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Auckland house price increase at five-year low

Radio New Zealand logo Radio New Zealand 4/07/2017
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Auckland house prices are growing at the slowest annual rate in about five years as tough restrictions and high prices lock people out of the market.

Data from Quotable Value (QV) for the 12 months to June shows national residential property values rose 8.1 percent - the slowest annual growth since March 2015.

The national average now sits at $639,051, up from $634,018, in May.

In Auckland, the annual growth rate, at 7.2 percent, was the slowest since September 2012.

An auction sign outside a house for sale in Auckland.: no caption © RNZ / Claire Eastham-Farrelly no caption

QV national spokesperson Andrea Rush said the Auckland market continued to hold steady with the average value across the region remaining at just over $1 million.

"High prices coupled with banks' stricter lending criteria are making it increasingly difficult for anyone but cash buyers or those with higher levels of equity to buy property."

Ms Rush said developers were also feeling the pinch.

"It has also become much more difficult for developers to gain finance to build new homes, which is now leading to a slow-down in building activity in the market."

Hamilton and Tauranga prices were rising after a soft spot earlier in the year, the rate of growth had pulled back in Wellington and prices in Christchurch were flat.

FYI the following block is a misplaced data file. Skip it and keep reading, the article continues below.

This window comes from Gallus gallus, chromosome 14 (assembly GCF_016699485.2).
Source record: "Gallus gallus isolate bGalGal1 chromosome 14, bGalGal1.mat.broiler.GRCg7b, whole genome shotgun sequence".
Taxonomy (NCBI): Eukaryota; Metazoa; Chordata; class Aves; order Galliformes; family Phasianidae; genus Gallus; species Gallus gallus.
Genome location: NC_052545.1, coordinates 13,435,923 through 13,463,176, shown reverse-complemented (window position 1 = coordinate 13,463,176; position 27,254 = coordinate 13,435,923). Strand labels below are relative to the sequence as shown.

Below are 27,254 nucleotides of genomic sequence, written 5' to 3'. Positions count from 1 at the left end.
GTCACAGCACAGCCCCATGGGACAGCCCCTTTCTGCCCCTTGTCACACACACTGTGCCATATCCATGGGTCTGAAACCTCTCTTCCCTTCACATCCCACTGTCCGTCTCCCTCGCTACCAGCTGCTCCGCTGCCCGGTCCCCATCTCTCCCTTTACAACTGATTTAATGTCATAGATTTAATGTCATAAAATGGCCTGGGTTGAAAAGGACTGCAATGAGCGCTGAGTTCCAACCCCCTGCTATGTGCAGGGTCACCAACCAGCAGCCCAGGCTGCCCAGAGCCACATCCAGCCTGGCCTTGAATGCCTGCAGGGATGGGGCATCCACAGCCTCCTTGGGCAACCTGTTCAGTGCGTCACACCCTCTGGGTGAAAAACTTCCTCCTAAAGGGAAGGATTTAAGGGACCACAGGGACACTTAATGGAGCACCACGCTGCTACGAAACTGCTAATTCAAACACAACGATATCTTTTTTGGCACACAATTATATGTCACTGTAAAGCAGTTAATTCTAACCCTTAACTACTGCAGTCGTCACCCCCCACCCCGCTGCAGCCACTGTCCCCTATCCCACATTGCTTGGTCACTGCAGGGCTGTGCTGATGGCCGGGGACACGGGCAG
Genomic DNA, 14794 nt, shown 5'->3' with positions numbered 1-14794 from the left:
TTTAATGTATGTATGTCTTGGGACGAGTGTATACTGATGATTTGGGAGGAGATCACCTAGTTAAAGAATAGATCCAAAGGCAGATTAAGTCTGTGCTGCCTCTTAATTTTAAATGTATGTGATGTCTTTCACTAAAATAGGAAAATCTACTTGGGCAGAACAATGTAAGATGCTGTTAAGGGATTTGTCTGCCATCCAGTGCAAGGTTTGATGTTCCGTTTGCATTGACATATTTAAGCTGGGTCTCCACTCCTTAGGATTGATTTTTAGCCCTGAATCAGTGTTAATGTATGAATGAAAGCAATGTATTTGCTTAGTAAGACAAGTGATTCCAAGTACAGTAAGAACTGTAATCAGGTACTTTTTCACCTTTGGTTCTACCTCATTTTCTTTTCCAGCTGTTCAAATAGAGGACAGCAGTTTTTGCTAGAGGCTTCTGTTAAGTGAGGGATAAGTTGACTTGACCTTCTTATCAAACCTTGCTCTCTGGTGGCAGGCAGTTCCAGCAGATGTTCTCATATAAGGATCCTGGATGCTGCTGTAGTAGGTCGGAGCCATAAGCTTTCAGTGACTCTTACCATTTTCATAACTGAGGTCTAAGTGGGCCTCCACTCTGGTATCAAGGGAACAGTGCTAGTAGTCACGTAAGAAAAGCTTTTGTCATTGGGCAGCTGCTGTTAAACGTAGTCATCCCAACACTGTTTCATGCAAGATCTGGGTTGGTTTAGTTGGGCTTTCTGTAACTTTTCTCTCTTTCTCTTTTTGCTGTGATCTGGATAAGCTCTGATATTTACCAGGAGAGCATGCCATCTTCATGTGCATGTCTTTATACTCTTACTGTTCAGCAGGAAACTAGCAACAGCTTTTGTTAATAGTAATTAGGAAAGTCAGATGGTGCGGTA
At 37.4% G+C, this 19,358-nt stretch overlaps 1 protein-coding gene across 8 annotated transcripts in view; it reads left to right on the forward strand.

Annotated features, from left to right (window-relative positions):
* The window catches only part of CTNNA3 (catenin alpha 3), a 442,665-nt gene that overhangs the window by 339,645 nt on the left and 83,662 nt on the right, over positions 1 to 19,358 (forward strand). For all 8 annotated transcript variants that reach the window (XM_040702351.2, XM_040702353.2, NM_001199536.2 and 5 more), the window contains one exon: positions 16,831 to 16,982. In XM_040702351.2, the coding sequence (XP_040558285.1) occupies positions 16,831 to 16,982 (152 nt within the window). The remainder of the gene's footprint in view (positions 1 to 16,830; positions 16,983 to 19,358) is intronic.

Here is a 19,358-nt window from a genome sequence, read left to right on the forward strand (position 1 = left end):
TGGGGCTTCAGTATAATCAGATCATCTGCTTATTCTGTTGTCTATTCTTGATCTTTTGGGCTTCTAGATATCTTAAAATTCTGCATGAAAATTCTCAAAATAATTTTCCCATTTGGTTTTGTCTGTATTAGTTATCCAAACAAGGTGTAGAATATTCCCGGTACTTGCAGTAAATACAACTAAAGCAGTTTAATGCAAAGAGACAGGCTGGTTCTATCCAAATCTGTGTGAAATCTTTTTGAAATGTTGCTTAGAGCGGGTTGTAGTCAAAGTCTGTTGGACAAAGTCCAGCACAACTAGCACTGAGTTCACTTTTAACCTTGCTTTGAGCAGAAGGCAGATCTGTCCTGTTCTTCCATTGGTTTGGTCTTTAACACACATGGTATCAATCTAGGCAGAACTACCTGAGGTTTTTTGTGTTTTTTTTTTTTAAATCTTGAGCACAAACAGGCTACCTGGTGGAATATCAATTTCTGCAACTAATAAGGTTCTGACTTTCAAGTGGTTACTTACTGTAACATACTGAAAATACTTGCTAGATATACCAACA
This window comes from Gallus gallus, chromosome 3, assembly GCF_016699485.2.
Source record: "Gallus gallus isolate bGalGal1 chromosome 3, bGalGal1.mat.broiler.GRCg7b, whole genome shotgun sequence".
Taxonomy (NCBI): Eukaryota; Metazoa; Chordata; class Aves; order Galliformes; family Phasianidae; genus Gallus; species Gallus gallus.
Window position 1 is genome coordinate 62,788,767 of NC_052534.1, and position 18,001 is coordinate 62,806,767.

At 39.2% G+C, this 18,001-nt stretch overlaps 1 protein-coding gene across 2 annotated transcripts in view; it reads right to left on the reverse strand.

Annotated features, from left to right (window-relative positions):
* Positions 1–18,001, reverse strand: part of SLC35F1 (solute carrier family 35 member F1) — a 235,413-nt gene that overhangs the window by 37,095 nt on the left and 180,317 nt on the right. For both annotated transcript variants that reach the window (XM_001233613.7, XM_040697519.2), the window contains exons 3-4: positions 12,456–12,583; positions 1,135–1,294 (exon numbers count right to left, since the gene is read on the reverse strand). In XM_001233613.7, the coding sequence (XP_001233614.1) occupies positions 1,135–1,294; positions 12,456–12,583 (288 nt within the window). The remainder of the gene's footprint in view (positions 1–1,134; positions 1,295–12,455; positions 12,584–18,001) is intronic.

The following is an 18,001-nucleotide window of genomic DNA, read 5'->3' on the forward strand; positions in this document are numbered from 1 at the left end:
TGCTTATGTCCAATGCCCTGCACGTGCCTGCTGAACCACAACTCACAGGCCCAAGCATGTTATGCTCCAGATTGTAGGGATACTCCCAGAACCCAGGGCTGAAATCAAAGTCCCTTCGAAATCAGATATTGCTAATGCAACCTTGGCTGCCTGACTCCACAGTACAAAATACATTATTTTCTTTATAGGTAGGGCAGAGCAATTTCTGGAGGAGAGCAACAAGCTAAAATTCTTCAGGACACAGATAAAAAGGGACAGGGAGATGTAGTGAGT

"Values in regional centres such as the Kaipara District north of Auckland, Hawke's Bay, Nelson and the Tasman District are now seeing stronger value growth than the main centres as buyers look to the regions in search of more affordable homes."

She said the rate of growth may hold around current levels as the September election draws closer.

CoreLogic senior research analyst Nick Goodall said the number of first-time buyers had reached a new low in Auckland because it was more difficult to get a mortgage.

"Investors, people that would move house and first-home buyers have all been affected" - Nick Goodall (3 min 54 sec)

Non-cash buyers were affected by the tighter bank lending criteria and interest rates starting to pick up, as well as the problem of "sheer affordability" in Auckland, he said.

Mr Goodall said the volume of house sales in Auckland had fallen 30 percent in a year.


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